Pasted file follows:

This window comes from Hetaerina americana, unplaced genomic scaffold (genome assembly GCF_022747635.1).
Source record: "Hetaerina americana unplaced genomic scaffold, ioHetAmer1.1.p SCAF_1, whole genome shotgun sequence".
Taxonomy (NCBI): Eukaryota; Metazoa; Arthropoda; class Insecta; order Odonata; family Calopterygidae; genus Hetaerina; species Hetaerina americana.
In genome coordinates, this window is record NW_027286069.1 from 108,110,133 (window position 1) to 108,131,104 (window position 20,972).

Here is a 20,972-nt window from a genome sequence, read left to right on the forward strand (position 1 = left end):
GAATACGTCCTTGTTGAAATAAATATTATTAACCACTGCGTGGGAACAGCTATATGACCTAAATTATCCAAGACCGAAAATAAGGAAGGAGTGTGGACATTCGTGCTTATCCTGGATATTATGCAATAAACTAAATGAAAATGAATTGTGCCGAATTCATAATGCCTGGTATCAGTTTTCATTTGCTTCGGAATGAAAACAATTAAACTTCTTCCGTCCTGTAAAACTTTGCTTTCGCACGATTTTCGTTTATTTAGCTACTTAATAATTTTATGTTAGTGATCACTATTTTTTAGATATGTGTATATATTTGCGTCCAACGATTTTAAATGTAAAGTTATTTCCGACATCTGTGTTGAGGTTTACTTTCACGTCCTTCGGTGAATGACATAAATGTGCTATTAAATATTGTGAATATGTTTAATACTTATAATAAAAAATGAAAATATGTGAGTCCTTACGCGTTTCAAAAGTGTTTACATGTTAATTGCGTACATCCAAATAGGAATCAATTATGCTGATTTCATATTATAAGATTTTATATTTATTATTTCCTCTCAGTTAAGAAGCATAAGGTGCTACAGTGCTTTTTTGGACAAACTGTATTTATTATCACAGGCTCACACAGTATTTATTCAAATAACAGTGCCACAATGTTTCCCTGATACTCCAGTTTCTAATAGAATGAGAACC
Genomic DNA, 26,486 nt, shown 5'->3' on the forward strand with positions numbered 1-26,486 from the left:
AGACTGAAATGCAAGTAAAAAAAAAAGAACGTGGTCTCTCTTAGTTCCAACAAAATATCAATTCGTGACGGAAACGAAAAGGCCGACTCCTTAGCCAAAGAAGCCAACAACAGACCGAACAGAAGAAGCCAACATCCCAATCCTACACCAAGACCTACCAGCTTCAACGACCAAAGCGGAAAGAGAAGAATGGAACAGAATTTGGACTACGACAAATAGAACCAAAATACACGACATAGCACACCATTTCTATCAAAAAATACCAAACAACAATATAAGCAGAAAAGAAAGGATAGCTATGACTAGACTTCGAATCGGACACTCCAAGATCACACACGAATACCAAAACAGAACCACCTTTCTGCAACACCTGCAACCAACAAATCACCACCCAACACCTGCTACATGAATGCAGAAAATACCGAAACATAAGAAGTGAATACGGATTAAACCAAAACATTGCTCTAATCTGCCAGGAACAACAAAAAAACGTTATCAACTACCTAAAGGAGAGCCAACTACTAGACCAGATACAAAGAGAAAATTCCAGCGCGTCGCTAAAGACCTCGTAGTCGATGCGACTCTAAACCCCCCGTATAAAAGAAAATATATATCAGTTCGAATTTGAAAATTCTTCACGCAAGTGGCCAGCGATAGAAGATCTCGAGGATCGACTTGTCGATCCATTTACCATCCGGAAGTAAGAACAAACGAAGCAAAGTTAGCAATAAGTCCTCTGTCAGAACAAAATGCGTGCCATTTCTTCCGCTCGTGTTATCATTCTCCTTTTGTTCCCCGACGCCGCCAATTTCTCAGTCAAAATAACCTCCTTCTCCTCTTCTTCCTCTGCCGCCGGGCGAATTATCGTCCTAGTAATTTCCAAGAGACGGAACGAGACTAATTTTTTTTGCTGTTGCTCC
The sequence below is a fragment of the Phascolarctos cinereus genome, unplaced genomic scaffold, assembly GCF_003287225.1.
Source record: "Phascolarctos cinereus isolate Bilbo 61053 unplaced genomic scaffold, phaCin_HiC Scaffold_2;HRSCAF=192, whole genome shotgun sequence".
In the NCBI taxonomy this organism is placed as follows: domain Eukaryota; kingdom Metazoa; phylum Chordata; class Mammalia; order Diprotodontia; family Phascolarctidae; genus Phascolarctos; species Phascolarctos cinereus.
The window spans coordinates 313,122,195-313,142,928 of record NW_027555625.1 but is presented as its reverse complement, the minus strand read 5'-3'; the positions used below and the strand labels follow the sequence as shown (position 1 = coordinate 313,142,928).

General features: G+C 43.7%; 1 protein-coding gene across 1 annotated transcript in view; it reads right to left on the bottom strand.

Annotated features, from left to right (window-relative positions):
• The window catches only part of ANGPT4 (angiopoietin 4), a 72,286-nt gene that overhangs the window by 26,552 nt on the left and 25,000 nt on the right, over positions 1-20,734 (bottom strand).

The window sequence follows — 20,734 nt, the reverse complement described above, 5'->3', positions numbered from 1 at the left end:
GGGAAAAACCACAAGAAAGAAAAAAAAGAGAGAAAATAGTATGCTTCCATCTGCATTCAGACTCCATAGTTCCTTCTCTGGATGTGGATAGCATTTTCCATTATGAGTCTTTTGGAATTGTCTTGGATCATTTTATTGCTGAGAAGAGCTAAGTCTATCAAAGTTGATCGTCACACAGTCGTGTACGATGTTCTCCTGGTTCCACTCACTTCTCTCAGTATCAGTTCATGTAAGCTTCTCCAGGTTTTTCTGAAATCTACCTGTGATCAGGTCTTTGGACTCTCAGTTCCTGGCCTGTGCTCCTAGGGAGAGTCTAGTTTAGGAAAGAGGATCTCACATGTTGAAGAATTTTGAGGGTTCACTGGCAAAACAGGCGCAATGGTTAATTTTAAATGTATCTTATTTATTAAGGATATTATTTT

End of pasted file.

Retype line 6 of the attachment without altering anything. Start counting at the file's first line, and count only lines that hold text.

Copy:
GAATACGTCCTTGTTGAAATAAATATTATTAACCACTGCGTGGGAACAGCTATATGACCTAAATTATCCAAGACCGAAAATAAGGAAGGAGTGTGGACATTCGTGCTTATCCTGGATATTATGCAATAAACTAAATGAAAATGAATTGTGCCGAATTCATAATGCCTGGTATCAGTTTTCATTTGCTTCGGAATGAAAACAATTAAACTTCTTCCGTCCTGTAAAACTTTGCTTTCGCACGATTTTCGTTTATTTAGCTACTTAATAATTTTATGTTAGTGATCACTATTTTTTAGATATGTGTATATATTTGCGTCCAACGATTTTAAATGTAAAGTTATTTCCGACATCTGTGTTGAGGTTTACTTTCACGTCCTTCGGTGAATGACATAAATGTGCTATTAAATATTGTGAATATGTTTAATACTTATAATAAAAAATGAAAATATGTGAGTCCTTACGCGTTTCAAAAGTGTTTACATGTTAATTGCGTACATCCAAATAGGAATCAATTATGCTGATTTCATATTATAAGATTTTATATTTATTATTTCCTCTCAGTTAAGAAGCATAAGGTGCTACAGTGCTTTTTTGGACAAACTGTATTTATTATCACAGGCTCACACAGTATTTATTCAAATAACAGTGCCACAATGTTTCCCTGATACTCCAGTTTCTAATAGAATGAGAACC